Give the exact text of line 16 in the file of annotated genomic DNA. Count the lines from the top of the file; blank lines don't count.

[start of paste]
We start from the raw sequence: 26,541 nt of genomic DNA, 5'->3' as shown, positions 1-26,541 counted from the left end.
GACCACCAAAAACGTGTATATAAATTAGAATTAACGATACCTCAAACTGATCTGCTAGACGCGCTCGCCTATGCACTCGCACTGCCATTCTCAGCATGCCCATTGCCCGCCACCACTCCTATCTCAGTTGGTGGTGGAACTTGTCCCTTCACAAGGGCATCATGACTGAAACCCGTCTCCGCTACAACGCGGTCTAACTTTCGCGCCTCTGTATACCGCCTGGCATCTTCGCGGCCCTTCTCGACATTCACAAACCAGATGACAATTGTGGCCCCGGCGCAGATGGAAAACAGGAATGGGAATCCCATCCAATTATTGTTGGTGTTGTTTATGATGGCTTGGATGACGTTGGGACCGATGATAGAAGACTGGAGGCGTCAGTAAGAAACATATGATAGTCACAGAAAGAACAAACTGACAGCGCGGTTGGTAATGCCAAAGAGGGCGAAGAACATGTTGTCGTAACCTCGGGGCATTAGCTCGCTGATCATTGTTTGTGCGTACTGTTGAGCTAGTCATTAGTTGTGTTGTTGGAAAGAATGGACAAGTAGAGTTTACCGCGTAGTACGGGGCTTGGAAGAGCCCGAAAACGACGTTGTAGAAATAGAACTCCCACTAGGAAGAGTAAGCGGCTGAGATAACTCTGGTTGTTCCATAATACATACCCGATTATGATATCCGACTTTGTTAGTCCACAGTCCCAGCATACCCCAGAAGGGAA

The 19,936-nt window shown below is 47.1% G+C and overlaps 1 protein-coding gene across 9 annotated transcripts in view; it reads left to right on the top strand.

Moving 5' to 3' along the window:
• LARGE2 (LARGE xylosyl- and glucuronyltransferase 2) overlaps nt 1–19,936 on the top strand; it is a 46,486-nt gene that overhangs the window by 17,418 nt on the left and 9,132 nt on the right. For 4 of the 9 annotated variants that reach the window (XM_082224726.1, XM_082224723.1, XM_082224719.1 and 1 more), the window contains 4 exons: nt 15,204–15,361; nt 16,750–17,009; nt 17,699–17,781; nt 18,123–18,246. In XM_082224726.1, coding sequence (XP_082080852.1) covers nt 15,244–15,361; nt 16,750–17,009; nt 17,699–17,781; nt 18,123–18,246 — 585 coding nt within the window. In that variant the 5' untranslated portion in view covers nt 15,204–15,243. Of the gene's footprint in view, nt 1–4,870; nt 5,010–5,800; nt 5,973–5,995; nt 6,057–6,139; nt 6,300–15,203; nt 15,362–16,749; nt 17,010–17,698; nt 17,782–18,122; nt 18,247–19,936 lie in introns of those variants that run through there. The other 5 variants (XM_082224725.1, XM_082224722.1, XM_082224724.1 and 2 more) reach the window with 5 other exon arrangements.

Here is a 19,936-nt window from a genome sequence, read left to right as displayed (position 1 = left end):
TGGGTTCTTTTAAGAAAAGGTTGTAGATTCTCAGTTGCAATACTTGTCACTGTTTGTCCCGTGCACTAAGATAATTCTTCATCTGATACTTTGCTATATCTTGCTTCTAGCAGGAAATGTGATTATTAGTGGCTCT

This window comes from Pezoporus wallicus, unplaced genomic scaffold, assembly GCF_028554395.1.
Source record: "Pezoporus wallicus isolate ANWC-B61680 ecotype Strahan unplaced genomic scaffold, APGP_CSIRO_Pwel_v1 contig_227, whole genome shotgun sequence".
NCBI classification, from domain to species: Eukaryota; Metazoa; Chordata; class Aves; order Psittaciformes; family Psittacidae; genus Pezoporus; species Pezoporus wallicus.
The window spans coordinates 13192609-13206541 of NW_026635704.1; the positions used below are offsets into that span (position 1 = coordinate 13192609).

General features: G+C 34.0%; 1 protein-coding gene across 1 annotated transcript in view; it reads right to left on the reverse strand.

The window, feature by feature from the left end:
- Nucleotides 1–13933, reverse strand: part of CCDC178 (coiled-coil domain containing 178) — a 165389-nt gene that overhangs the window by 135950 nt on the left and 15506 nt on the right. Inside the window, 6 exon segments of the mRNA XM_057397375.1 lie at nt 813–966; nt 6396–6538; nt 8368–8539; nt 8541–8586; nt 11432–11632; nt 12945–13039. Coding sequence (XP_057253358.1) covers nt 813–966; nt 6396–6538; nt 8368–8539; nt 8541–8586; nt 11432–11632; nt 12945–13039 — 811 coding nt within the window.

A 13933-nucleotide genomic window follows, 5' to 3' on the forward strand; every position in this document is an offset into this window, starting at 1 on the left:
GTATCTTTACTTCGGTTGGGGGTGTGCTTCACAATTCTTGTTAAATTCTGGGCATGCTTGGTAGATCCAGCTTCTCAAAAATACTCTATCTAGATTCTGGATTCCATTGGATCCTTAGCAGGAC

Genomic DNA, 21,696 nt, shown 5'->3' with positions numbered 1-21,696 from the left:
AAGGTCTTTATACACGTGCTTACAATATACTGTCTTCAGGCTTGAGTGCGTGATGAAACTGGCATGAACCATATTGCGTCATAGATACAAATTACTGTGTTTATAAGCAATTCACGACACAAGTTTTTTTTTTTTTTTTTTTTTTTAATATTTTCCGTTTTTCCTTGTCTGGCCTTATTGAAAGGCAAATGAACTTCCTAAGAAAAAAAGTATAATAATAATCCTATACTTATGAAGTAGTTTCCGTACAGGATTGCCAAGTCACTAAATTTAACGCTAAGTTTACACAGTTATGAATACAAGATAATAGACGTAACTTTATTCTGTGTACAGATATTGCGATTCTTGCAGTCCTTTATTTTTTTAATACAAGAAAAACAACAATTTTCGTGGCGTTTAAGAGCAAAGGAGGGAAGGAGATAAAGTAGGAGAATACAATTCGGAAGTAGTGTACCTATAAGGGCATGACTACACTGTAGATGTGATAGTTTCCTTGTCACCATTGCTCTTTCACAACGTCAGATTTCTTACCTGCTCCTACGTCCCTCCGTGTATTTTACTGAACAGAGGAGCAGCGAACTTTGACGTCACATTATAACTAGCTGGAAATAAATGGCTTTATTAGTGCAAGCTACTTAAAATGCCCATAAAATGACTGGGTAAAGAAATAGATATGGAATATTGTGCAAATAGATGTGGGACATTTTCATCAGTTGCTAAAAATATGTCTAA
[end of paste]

GTATCTTTACTTCGGTTGGGGGTGTGCTTCACAATTCTTGTTAAATTCTGGGCATGCTTGGTAGATCCAGCTTCTCAAAAATACTCTATCTAGATTCTGGATTCCATTGGATCCTTAGCAGGAC